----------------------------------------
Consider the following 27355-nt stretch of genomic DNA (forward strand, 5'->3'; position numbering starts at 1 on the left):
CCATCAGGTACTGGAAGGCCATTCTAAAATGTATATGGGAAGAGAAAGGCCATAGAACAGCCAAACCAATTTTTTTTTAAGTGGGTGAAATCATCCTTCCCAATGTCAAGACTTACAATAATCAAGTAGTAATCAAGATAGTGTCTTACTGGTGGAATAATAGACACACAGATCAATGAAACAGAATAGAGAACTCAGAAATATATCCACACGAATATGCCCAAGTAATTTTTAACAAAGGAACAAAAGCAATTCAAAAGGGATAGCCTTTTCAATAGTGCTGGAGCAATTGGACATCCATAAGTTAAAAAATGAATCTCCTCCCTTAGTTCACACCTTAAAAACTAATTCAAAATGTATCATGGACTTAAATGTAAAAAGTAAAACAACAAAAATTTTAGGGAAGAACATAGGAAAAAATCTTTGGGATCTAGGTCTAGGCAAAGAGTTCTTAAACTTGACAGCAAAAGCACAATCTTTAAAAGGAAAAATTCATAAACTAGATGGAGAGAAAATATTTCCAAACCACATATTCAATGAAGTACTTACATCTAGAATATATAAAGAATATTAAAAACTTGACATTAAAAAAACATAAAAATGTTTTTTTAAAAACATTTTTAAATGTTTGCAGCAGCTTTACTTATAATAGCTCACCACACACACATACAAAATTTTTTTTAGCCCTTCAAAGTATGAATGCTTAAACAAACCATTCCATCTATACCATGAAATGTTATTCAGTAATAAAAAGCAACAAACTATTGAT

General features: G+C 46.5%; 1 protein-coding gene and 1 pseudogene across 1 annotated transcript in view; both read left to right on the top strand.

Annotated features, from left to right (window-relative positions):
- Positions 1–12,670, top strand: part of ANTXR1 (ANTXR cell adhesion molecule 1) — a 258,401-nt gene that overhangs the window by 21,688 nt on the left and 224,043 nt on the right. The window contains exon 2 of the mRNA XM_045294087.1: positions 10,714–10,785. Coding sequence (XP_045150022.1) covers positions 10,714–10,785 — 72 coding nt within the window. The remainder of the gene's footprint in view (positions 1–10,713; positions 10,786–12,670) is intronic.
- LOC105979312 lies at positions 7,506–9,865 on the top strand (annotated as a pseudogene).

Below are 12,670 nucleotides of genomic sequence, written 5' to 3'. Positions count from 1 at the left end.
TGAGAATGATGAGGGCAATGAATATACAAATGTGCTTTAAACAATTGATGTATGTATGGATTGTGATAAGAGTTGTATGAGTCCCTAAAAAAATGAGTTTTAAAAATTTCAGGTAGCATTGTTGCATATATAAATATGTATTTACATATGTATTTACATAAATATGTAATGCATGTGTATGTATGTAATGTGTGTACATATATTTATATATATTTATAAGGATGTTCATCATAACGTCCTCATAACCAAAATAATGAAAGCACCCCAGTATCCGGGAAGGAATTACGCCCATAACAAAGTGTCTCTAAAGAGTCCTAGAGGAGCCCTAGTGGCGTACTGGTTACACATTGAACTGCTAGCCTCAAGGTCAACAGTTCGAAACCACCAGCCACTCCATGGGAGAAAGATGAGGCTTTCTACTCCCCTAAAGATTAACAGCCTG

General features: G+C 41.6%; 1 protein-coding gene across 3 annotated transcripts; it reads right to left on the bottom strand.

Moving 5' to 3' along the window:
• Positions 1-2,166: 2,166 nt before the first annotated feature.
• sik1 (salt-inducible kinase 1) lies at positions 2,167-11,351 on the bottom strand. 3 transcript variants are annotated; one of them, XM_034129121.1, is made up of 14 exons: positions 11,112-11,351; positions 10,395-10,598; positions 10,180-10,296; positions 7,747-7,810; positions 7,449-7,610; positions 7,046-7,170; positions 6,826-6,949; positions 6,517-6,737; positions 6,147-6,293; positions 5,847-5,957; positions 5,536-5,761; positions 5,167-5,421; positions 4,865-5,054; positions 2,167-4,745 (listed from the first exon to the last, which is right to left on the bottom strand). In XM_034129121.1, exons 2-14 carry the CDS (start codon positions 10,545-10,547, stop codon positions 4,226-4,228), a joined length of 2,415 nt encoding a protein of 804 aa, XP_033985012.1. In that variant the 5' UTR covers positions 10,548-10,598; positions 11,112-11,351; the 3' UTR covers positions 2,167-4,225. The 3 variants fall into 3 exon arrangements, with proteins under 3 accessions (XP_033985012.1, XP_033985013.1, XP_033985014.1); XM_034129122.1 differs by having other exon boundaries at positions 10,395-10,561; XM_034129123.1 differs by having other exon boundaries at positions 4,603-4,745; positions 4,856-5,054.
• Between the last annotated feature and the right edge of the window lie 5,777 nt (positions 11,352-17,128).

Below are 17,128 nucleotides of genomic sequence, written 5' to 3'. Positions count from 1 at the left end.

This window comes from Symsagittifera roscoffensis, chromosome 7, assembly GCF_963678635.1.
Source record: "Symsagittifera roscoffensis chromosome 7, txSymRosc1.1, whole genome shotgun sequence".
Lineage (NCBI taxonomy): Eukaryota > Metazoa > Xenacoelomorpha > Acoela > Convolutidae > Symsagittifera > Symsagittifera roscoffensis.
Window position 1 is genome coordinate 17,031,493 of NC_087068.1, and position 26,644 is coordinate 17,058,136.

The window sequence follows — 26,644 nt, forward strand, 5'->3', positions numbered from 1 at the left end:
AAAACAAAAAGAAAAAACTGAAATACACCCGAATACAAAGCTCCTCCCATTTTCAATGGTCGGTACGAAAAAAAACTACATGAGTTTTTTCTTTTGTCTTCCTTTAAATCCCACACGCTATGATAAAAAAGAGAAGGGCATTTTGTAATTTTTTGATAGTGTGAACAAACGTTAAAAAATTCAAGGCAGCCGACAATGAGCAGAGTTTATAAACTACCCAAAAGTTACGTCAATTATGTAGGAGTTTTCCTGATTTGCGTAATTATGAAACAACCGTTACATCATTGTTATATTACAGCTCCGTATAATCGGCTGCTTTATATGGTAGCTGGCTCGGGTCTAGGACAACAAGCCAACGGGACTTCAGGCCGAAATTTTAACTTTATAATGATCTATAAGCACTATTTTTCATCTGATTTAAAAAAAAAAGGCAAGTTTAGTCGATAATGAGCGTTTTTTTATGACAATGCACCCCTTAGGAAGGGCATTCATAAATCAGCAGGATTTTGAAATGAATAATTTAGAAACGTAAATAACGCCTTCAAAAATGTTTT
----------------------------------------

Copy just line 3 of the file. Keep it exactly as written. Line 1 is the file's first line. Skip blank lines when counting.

General features: G+C 46.5%; 1 protein-coding gene and 1 pseudogene across 1 annotated transcript in view; both read left to right on the top strand.